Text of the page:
In cryptocurrency markets they call it the "Coinbase effect" – the theory that up-and-coming digital tokens like cardano tend to experience a quick price pop after they're listed on the big U.S. exchange Coinbase.
The phenomenon has been exhaustively researched and chronicled, and it happened recently after the digital-token cardano (ADA) listed on Coinbase. But now the cryptocurrency analysis firm Messari has conducted a fresh study looking at the price pops of tokens on Coinbase during their first five days of trading, compared with the impact of listings on other big digital-market venues including Binance, FTX, OKEx, Kraken and the Winklevosses' Gemini.
The conclusion? The Coinbase effect is quite real.
“Coinbase listings have the highest average return standing at 91%, but also have the widest distribution of ranging from -32% to 645%,” wrote Roberto Talamas, analyst at Messari, a cryptocurrency research firm in newsletter post titled "The Crypto Exchange Pump Phenomenon."
Cardano, for its part, jumped 36% in two days on the rival Kraken exchange when Coinbase announced March 16 it planned to list the token, though some of those gains reversed on March 18 when trading actually started on Coinbase. (Messari's analysis looked at the token performance during the first five days following the listing, rather than from the date of the announcement.)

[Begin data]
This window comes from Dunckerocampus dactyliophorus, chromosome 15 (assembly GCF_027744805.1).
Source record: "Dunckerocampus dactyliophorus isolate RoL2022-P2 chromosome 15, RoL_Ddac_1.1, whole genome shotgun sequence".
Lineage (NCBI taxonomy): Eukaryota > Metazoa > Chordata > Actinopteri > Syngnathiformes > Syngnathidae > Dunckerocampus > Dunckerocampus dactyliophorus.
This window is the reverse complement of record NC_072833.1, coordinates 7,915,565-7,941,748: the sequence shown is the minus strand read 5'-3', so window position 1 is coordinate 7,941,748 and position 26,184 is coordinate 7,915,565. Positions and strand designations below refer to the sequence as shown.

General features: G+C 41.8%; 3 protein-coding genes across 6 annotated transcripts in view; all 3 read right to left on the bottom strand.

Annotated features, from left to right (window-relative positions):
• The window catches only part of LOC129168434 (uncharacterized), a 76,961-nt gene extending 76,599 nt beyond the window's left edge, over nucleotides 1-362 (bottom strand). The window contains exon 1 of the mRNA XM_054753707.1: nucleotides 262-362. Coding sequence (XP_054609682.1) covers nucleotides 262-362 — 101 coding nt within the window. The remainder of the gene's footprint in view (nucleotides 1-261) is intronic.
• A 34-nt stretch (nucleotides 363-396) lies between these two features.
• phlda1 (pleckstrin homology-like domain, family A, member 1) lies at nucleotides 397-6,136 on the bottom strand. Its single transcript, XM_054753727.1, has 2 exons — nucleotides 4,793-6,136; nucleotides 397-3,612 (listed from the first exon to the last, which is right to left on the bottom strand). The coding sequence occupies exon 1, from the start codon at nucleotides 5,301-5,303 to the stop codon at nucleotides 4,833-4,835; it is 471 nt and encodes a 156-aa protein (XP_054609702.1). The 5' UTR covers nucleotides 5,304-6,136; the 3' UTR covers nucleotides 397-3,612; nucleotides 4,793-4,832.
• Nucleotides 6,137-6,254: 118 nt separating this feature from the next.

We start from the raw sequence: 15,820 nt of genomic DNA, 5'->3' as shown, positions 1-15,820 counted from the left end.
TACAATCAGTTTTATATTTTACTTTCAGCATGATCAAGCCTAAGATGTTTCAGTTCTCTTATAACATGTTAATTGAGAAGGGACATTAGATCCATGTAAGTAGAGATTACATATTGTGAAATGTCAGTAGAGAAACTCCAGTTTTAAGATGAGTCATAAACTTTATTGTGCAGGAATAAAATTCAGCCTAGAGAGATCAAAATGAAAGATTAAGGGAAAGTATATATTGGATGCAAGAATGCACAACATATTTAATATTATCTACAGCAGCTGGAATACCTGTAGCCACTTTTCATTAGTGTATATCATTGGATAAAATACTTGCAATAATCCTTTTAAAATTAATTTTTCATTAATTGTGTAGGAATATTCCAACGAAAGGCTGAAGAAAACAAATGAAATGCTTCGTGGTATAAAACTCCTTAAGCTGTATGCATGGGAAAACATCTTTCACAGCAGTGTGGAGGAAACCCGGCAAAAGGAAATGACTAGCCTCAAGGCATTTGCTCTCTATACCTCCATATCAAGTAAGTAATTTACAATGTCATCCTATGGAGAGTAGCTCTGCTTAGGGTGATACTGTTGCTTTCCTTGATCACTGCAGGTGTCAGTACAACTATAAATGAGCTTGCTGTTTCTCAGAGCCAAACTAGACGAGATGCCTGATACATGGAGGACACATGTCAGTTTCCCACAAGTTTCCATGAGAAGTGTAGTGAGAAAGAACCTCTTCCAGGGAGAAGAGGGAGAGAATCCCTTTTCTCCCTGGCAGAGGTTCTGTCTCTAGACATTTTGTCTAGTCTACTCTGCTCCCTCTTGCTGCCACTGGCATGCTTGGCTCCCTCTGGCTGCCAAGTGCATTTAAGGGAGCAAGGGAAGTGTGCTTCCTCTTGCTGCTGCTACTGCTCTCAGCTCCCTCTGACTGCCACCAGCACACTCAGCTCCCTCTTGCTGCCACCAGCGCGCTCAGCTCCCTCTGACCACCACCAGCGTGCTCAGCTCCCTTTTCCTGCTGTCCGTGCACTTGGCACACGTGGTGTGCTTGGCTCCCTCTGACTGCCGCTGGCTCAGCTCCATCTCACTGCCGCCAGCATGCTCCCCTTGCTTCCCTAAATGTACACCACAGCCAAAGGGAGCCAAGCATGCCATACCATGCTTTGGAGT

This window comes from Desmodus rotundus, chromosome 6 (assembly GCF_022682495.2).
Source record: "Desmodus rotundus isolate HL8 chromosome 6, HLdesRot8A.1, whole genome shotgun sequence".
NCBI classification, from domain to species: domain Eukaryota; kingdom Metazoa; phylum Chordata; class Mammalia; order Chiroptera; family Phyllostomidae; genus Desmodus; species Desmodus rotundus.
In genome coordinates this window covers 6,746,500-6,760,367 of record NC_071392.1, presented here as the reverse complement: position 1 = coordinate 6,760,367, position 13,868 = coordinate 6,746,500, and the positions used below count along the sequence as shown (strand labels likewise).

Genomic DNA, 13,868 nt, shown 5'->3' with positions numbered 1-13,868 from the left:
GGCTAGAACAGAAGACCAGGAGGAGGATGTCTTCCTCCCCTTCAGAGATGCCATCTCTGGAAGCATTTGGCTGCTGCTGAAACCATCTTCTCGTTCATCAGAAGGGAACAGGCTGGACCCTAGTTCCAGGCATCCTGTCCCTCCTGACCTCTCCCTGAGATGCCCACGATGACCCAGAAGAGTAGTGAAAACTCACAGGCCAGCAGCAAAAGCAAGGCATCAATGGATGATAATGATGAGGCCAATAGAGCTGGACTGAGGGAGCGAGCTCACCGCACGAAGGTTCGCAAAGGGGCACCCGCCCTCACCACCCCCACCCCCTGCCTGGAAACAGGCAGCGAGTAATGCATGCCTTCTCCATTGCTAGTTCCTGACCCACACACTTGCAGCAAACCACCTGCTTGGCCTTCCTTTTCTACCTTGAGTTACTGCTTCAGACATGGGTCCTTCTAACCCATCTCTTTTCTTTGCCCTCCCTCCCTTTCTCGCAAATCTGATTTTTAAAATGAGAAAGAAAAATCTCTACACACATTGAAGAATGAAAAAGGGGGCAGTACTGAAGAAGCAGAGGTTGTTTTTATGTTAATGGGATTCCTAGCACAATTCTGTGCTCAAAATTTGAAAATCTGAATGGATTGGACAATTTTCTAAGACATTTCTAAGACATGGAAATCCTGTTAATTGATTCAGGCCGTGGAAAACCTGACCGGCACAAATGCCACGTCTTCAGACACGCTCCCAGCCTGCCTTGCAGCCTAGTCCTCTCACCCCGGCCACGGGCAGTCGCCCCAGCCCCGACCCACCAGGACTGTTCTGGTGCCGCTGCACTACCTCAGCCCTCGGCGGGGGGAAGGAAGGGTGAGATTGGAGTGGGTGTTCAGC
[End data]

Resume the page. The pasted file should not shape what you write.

- Messari then scrubbed the data to eliminate "outlier" data points – price reactions seen as so extreme that they might create an unrealistic picture of the effect.
- “Outliers experienced tremendous returns after their listing announcements, drastically skewing the average towards the right side of the distribution.”
- Even after controlling for the outliers, Coinbase still had the highest post-listing price response compared with other big exchanges.
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